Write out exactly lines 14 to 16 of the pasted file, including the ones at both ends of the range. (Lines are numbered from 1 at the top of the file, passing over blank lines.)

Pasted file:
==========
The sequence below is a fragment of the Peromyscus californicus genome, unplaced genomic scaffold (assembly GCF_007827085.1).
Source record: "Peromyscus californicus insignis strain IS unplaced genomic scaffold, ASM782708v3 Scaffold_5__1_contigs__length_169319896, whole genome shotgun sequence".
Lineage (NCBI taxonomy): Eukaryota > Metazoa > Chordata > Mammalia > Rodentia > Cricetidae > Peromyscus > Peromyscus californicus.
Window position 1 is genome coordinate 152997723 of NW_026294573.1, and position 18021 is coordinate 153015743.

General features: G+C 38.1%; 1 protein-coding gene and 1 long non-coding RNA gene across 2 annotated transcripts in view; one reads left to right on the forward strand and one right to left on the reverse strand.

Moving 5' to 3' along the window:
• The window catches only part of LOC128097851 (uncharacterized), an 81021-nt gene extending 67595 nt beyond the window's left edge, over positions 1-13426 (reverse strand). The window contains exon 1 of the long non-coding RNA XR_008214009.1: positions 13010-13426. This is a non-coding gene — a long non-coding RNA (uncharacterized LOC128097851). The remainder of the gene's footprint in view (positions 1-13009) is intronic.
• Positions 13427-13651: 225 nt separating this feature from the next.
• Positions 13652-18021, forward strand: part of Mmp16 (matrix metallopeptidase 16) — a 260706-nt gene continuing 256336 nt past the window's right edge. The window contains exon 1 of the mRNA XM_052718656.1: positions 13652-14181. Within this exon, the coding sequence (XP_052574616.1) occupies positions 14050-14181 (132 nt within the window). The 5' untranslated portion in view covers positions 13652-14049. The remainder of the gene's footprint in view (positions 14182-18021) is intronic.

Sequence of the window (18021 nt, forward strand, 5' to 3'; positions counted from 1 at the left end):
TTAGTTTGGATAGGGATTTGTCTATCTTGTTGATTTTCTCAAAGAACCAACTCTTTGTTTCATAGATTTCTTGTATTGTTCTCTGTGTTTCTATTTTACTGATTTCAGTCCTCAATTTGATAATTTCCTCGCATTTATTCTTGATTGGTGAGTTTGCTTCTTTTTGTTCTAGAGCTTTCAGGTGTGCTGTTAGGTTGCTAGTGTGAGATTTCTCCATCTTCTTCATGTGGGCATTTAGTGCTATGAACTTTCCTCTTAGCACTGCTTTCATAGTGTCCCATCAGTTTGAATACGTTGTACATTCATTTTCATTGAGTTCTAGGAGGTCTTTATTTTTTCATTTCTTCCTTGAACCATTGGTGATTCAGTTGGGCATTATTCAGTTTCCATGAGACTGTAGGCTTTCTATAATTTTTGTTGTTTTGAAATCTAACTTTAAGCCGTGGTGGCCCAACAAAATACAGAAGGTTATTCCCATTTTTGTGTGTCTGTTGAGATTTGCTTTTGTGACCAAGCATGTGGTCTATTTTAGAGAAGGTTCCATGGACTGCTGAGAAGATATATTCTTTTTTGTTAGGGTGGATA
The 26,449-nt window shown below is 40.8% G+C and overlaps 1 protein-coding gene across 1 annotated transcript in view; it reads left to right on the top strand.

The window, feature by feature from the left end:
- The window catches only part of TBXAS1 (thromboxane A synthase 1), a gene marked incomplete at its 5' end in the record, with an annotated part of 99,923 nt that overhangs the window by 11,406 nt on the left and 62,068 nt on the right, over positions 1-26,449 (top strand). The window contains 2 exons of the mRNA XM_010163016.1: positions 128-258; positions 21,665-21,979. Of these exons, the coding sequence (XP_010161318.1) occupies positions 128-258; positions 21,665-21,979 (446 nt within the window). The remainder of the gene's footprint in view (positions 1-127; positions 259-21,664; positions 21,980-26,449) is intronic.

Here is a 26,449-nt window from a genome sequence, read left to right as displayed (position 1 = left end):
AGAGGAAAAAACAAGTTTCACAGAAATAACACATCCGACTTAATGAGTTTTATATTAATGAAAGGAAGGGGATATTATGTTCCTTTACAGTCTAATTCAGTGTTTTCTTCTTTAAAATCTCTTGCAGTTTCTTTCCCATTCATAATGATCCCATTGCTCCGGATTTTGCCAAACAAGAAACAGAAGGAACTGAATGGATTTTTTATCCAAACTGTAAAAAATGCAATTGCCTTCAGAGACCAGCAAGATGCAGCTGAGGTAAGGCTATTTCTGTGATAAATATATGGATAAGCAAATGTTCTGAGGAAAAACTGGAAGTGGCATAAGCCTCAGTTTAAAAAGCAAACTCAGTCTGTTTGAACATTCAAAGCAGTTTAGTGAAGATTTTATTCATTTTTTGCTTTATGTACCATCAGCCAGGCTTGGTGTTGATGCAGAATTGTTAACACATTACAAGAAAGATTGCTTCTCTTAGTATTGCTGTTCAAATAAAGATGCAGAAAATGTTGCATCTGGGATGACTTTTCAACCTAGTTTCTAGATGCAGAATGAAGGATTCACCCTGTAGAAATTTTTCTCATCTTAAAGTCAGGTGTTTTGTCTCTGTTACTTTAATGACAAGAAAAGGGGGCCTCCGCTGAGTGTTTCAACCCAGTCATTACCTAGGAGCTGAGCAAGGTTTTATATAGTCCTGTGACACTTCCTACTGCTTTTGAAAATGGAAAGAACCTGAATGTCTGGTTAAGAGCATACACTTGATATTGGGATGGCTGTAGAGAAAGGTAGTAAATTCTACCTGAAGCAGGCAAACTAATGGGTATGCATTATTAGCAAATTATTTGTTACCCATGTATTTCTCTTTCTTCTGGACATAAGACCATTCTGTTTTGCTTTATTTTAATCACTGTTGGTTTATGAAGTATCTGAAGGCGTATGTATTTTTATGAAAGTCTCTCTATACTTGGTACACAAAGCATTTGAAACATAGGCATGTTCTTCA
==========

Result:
- The window catches only part of TBXAS1 (thromboxane A synthase 1), a gene marked incomplete at its 5' end in the record, with an annotated part of 99,923 nt that overhangs the window by 11,406 nt on the left and 62,068 nt on the right, over positions 1-26,449 (top strand). The window contains 2 exons of the mRNA XM_010163016.1: positions 128-258; positions 21,665-21,979. Of these exons, the coding sequence (XP_010161318.1) occupies positions 128-258; positions 21,665-21,979 (446 nt within the window). The remainder of the gene's footprint in view (positions 1-127; positions 259-21,664; positions 21,980-26,449) is intronic.

Here is a 26,449-nt window from a genome sequence, read left to right as displayed (position 1 = left end):
AGAGGAAAAAACAAGTTTCACAGAAATAACACATCCGACTTAATGAGTTTTATATTAATGAAAGGAAGGGGATATTATGTTCCTTTACAGTCTAATTCAGTGTTTTCTTCTTTAAAATCTCTTGCAGTTTCTTTCCCATTCATAATGATCCCATTGCTCCGGATTTTGCCAAACAAGAAACAGAAGGAACTGAATGGATTTTTTATCCAAACTGTAAAAAATGCAATTGCCTTCAGAGACCAGCAAGATGCAGCTGAGGTAAGGCTATTTCTGTGATAAATATATGGATAAGCAAATGTTCTGAGGAAAAACTGGAAGTGGCATAAGCCTCAGTTTAAAAAGCAAACTCAGTCTGTTTGAACATTCAAAGCAGTTTAGTGAAGATTTTATTCATTTTTTGCTTTATGTACCATCAGCCAGGCTTGGTGTTGATGCAGAATTGTTAACACATTACAAGAAAGATTGCTTCTCTTAGTATTGCTGTTCAAATAAAGATGCAGAAAATGTTGCATCTGGGATGACTTTTCAACCTAGTTTCTAGATGCAGAATGAAGGATTCACCCTGTAGAAATTTTTCTCATCTTAAAGTCAGGTGTTTTGTCTCTGTTACTTTAATGACAAGAAAAGGGGGCCTCCGCTGAGTGTTTCAACCCAGTCATTACCTAGGAGCTGAGCAAGGTTTTATATAGTCCTGTGACACTTCCTACTGCTTTTGAAAATGGAAAGAACCTGAATGTCTGGTTAAGAGCATACACTTGATATTGGGATGGCTGTAGAGAAAGGTAGTAAATTCTACCTGAAGCAGGCAAACTAATGGGTATGCATTATTAGCAAATTATTTGTTACCCATGTATTTCTCTTTCTTCTGGACATAAGACCATTCTGTTTTGCTTTATTTTAATCACTGTTGGTTTATGAAGTATCTGAAGGCGTATGTATTTTTATGAAAGTCTCTCTATACTTGGTACACAAAGCATTTGAAACATAGGCATGTTCTTCA